Cross-examined. I learnt on the morning of May 30 at the police-station that Frances Smith lives with prisoner at 8, Queensland Road, and that her mother lives at 64, Abbot's Road. Miss Smith gave me that information herself without my asking her. On that evening I went to 8, Queensland Road, where I saw her, and asked her about this bicycle that prisoner had been found with, and she said, "The bicycle belonged to me; I sent my young man yesterday to get it repaired. He took it away, and I have not seen it since." I never made any inquiry as to whether she ever had a bicycle.

Re-examined. Miss Smith has never come to claim the bicycle as far as I know.

JAMES FORD , recalled. The claim would be made to the officer in charge of the station, who would acquaint me. I have heard of no such claim. 8, Queen's Road, is a common lodging-house.

Miss ROOME, recalled, stated that the bicycle which prisoner had was not hers.


THOMAS HAMILTON (prisoner, on oath). I have been living at 8, Queensland Road, with Frances Hill. My real name if "Brace Gunn"; I have been known as Thomas Hamilton for two years. I did not steal Miss Roome's bicycle on May 24. I stayed in bed at 8, Queensland Road, until between 5 and 6 p.m.; my young lady was indoors the whole day; I could not go out as a lot of clothes were stolen from me, including my jacket ana vest. In the evening I sent Frances to my mother to get a jacket and vest that belonged to me. On her return we went to a picture palace. I remember seeing a Mrs. Chamberlain at Queensland Road that evening. On May 29 I was in Clapton Passage with a bicycle which belonged to Frances; I was going to take it to a bicycle maker in Clarence Road to have it repaired. A man stopped me and said, "You stole this bicycle from Ickburgh Road." I said, "No, it does not come from Ickburgh Road; it belongs to my young lady." He said, "Will you come with me to the station and verify the statement?"I said, "Yes, if you will come with me to Clarence Road first; I'm going to have this bicycle repaired; I will leave it at the cycle maker's and come back with you." He then said he wanted me to come to the station at once for stealing the bicycle. I said I did not know anything about it and went to push the bicycle along, when he caught hold of it. As I went to pull it away he struck me in the mouth with a brown walking-stick he had. I showed my mouth and handkerchief all smothered in blood at Hackney Station. I then said, "If you won't let my bicycle go I will soon fetch someone to make you." I then ran to see if I could find a policeman. As I turned into Clarence Mews I saw a man, who said, "Come here." I was going up to him, when Sutton caught hold of me. The suit of clothes I have on now I bought of a tailor named "Our Joe Lyons" at 218, Mile End Road, on May 26. On the day I was arrested 1 was wearing indiarubber and black cloth shoes, which I had bought at a shop exactly opposite Clarence Road in Mare Street on May 27.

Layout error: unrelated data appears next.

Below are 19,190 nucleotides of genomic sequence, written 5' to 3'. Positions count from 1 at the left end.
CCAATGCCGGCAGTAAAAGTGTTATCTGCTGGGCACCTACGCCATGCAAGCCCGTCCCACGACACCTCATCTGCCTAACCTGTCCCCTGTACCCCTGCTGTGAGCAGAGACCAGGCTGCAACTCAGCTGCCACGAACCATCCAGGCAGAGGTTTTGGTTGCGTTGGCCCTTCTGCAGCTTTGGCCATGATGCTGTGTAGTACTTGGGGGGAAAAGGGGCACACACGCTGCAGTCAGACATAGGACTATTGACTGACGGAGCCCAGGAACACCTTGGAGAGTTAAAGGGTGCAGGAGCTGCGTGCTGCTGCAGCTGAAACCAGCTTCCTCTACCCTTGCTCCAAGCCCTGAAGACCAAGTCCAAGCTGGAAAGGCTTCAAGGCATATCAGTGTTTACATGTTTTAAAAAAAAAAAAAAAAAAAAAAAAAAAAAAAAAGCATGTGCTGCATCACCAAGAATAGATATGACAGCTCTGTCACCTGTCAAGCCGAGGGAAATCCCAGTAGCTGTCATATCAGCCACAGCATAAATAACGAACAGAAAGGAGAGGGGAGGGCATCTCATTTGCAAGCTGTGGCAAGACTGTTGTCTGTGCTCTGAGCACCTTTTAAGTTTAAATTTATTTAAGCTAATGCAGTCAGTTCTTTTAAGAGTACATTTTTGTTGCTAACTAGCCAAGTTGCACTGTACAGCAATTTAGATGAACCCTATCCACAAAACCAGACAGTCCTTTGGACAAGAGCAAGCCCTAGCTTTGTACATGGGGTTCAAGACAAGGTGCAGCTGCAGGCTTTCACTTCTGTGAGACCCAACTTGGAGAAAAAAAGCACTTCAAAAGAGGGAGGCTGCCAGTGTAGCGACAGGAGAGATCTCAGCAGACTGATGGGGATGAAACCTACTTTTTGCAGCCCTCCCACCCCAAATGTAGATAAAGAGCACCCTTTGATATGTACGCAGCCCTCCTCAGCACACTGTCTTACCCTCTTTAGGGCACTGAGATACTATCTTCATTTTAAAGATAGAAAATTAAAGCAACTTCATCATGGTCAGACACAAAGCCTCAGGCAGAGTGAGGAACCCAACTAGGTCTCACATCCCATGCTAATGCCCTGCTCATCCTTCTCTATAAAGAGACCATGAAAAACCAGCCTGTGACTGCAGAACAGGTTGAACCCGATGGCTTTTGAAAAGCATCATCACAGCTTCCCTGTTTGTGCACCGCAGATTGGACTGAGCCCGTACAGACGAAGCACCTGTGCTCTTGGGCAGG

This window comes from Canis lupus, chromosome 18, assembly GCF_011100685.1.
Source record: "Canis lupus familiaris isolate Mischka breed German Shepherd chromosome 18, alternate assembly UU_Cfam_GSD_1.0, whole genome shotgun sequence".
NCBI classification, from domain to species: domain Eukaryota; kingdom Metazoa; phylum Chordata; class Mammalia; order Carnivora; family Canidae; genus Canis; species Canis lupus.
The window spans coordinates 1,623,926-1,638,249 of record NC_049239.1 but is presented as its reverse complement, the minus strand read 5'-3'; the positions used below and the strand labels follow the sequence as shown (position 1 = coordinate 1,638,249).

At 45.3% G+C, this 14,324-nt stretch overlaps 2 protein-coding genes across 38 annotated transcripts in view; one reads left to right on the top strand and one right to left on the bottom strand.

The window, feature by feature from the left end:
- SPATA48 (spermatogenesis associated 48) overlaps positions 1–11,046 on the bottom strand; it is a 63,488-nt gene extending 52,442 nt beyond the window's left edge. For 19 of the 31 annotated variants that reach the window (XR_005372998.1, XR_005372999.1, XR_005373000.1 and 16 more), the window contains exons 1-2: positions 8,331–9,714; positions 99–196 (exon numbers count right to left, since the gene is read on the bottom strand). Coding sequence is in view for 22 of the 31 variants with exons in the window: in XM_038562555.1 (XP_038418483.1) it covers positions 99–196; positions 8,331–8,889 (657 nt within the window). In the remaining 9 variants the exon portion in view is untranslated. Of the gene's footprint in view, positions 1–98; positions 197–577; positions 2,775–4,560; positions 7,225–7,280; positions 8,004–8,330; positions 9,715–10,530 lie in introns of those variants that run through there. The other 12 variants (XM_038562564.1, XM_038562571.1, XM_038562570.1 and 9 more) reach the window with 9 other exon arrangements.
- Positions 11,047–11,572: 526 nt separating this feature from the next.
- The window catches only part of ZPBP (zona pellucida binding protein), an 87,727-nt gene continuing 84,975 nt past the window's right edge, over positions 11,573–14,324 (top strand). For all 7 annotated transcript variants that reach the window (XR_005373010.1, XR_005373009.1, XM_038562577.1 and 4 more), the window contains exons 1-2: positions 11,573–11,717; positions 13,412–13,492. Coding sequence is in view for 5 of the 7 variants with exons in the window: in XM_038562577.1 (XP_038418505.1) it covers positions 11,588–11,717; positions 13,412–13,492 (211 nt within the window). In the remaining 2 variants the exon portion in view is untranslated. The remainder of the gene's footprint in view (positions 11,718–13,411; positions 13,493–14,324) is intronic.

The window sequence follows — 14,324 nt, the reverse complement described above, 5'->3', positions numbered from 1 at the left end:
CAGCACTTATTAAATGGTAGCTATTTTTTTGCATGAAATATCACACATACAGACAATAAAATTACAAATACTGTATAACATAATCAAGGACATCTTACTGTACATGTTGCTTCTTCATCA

Cross-examined. I told the magistrate about Webb making my mouth bleed. I did not throw the bicycle at him. I ran away in order to fetch a policeman. I did not hear cries of "Stop thief!" behind me. The reason why I went down Clarence Mews was because I saw a policeman there; it was not because I saw a man coming towards me. Sutton is telling a lie when he says I took up a stone; every word about that is untrue. I did nothing all day on May 24; about 14 or 15 of us, including Mrs. Chamberlain, were in the back kitchen. It was Mrs. Chamberlain's birthday and we were all keeping it up. I lost my clothes on the 23rd.

SIDNEY WEBB was here interposed by the Court. He corroborated the evidence given by Margaret Webb and added: At the station prisoner made a statement to the effect that I hit him in the face with a stick, which I at once denied. There were no marks whatever on his face.

Cross-examined. I had a stick with me. I had absolutely no reason for striking him.

FRANCES SMITH . I was living with prisoner at 8, Queensland Road. Mrs. Chamberlain also lives there with her husband. Her birthday was on May 24 and she, I, prisoner and Mr. Chamberlain with others were in the kitchen celebrating it. Prisoner and I did not go out that day until about 5 or 6 p.m. I stopped at home to do the washing. We had our clothes stolen and I washed a shirt, which he put on when it was dry. We went out in the evening. It was only our underclothes and collars and things like that that were stolen. When we went in the evening he was wearing a dark blue suit, which he had had far some time.

Mr. Purcell stated that after the evidence of this witness he did not think it right to persist in the defence, and prisoner, having taken his advice, pleaded guilty.

Prisoner confessed to a conviction of felony at the North London Police Court on July 22, 1909, in the name of Bruce Gunn; five other convictions for which he had received short sentences were proved against him. In 1899 he had been sent to an industrial school. Police evidence refuted prisoner's statements as to Sidney Webb having struck him in the mouth. It was urged on prisoner's behalf that there was no conviction between 1905 and 1908. He was never known to have done any work.

Sentence, 12 months' hard labour, the Recorder stating that the sentence would have been more severe had prisoner not withdrawn his plea.